--- SEARCH ---
Learning Chinese
Learn to Cook Chinese Dishes
Exchange Rates

Hot Links
China Development Gateway
Chinese Embassies

Bird Flu Requires Tight Watch

Vaccines used in China's chickens to combat bird flu have so far proved effective, with no new cases of the deadly virus reported in any of the nation's flocks. But a recent report in the UK magazine New Scientist warns that vaccinations can lead to the evolution of new bird flu strains, increasing the risk of human pandemics. 

According to the report, vaccines, especially those for the flu, are never 100 percent effective.


While such vaccines can prevent animals from falling ill, small amounts of virus can still replicate inside creatures' bodies and spread from animal to animal.


Such "silent epidemics," the report said, are very hard to spot, and can cause new outbreaks if unvaccinated animals are exposed or if vaccination programs end too early.


"Such possibilities do exist if the quality of vaccines used is not good enough," admits Chen Hualan, chief of the national Bird Flu Reference Laboratory of the Veterinary Research Institute in Harbin, Heilongjiang Province.


But she said the inactivated vaccines used in China have proved so far to be effective. Continued close surveillance has shown that vaccinated chickens in China do not carry the bird flu virus.


"Vaccination does not mean everything is okay. We must never relax our vigilance," said Jia Youlin, chief veterinarian and spokesman for bird flu control at the Ministry of Agriculture.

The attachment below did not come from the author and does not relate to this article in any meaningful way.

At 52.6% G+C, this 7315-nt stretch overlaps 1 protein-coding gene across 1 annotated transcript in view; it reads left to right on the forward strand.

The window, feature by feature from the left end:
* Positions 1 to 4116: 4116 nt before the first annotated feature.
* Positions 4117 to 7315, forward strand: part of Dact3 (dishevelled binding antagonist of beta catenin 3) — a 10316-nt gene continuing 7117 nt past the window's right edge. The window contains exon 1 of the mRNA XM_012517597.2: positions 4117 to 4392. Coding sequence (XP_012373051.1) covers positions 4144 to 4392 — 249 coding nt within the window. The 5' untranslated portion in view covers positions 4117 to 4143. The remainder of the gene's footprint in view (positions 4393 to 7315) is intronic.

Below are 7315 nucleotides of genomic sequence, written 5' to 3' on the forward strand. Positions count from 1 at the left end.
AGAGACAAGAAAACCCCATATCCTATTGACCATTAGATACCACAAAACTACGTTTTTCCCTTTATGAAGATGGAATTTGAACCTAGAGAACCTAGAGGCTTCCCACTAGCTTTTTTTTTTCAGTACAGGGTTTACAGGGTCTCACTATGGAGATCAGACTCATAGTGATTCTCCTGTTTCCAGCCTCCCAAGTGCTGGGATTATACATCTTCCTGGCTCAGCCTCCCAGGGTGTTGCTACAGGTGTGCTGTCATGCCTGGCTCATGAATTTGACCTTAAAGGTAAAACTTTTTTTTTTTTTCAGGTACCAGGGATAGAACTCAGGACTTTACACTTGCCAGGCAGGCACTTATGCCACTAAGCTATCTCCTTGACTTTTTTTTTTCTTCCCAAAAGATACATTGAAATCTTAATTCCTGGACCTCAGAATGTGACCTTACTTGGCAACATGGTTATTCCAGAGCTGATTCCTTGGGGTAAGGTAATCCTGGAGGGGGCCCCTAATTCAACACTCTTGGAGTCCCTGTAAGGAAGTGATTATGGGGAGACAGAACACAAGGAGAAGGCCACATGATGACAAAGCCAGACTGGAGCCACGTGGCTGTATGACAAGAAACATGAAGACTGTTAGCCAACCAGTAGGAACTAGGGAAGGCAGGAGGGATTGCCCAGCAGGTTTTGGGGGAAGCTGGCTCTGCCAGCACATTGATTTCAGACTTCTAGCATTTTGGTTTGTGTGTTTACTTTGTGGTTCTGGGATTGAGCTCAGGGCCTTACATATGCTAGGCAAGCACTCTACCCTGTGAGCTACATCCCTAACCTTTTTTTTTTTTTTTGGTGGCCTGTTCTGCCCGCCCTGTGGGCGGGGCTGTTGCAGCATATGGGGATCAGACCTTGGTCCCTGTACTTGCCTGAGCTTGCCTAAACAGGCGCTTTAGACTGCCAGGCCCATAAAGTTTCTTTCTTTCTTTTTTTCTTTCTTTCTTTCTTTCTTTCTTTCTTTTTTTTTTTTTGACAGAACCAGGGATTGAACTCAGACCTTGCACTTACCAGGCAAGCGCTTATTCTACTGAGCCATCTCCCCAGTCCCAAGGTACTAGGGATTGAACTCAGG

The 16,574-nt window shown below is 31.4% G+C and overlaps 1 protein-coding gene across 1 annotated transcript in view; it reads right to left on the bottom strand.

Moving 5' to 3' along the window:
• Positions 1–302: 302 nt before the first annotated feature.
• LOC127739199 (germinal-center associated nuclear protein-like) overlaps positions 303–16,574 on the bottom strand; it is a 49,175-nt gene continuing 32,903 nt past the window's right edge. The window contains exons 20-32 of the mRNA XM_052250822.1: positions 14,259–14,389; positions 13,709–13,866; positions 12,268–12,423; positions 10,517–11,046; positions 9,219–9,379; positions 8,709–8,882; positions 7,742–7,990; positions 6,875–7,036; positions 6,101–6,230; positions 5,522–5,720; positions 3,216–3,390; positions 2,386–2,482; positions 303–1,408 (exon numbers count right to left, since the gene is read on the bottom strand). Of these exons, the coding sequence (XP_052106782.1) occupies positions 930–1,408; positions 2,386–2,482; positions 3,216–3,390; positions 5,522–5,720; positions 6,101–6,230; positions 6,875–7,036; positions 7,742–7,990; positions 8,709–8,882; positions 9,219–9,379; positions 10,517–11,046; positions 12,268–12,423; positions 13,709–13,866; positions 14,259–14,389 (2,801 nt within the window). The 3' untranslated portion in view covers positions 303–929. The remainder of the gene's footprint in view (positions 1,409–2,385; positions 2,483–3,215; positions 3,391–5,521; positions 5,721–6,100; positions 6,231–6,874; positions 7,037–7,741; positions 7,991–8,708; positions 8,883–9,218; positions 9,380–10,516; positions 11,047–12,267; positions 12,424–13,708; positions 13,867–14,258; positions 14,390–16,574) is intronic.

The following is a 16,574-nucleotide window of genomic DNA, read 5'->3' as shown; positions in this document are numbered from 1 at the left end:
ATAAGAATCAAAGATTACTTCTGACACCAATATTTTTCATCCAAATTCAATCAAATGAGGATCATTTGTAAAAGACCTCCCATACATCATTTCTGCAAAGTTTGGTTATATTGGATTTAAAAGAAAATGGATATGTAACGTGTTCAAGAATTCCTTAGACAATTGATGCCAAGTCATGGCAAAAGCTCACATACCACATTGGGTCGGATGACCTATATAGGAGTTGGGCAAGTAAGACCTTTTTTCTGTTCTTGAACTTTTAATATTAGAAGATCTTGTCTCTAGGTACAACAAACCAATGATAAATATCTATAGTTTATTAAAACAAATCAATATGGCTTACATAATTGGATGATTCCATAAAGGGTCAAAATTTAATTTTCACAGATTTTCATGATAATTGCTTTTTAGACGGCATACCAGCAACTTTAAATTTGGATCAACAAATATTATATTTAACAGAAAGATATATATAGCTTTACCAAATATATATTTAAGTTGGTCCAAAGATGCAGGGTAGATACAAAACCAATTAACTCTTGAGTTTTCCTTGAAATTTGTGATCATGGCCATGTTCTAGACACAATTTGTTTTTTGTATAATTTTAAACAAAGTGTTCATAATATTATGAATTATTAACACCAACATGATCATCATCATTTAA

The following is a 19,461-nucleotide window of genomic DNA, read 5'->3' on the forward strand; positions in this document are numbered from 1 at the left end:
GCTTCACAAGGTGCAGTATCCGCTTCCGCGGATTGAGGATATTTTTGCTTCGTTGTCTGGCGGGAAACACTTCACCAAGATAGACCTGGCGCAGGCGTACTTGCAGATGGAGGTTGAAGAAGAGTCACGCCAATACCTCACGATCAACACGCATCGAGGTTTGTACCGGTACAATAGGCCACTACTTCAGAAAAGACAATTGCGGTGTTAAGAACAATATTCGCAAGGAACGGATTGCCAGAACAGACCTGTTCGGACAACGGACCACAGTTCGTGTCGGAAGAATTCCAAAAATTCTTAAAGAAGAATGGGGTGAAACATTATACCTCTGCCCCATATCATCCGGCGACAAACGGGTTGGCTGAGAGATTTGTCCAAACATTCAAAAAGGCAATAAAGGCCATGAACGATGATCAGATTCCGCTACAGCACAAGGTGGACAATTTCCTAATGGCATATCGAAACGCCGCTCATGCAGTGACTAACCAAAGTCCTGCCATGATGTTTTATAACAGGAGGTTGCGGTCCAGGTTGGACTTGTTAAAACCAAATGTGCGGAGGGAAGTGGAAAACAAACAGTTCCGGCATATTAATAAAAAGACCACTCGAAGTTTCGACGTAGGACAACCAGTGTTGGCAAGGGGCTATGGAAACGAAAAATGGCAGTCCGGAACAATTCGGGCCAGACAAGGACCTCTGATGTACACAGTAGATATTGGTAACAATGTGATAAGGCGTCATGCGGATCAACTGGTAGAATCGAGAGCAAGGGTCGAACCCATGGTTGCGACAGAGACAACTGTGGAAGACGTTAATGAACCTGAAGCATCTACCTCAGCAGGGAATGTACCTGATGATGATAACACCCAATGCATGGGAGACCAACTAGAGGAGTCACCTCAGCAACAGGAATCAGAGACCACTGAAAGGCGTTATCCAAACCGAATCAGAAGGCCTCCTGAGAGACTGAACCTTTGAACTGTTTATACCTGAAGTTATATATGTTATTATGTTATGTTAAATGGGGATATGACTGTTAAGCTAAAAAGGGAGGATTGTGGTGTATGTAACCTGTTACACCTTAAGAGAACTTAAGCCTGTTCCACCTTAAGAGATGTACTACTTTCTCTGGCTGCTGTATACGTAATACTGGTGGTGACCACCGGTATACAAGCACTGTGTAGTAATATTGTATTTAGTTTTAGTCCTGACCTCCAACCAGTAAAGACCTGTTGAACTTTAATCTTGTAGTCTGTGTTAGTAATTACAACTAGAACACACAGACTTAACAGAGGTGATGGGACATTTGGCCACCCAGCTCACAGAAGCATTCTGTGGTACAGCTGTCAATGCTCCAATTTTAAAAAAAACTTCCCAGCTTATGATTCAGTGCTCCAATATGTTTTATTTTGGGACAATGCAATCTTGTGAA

According to Chen, surveillance include the testing of waste samples from vaccinated chickens to see whether there are any bird flu viruses present.


Chen said the method of putting unvaccinated "sentinel" chickens among vaccinated chickens has been also adopted. The use of such chickens is also recommended in the New Scientist report.


Once bird flu viruses exist, the sentinel chickens will show symptoms, Chen said.


The surveillance part of the equation is vital, said Ilaria Capua of the bird flu reference lab of the World Organization for Animal Health in Legnaro, Italy, according to the New Scientist report.


"The vaccine used without this monitoring can have a boomerang effect, and become a tool to spread the virus, not control it," the report quoted Capua as saying.


In 1995 Mexico stopped an outbreak of severe H5N2 flu by vaccinating chickens. But the virus was still circulating silently and Mexico is still vaccinating, the report said.


Normally the bird flu virus mutates little in chickens because it rarely persists long enough, but in Mexico the virus has been exposed to vaccinated chickens for years. That encouraged new forms of the virus to evolve.


China lifted its restrictions on the last two bird flu epidemic areas on March 16, but Jia, while announcing the news, said no efforts should be spared to prevent and control the disease.


(China Daily April 5, 2005)

Bird Flu Found in 18 Canadian Farms
Export of Poultry Products Recovers
Chen Yuanwei, a Devoted Vet
Bird Flu Prevention a Long-term Task: Ministry
China Claims Initial Victory over Bird Flu
China Declares Bird Flu-Free
China Develops Two New Types of Bird Flu Vaccines
Call to Live at Peace with Nature
WHO Develops Vaccine Against H5N1 Infection in Humans
Bird Flu
Print This Page
Email This Page
About Us SiteMap Feedback
Copyright © China Internet Information Center. All Rights Reserved
E-mail: webmaster@china.org.cn Tel: 86-10-68326688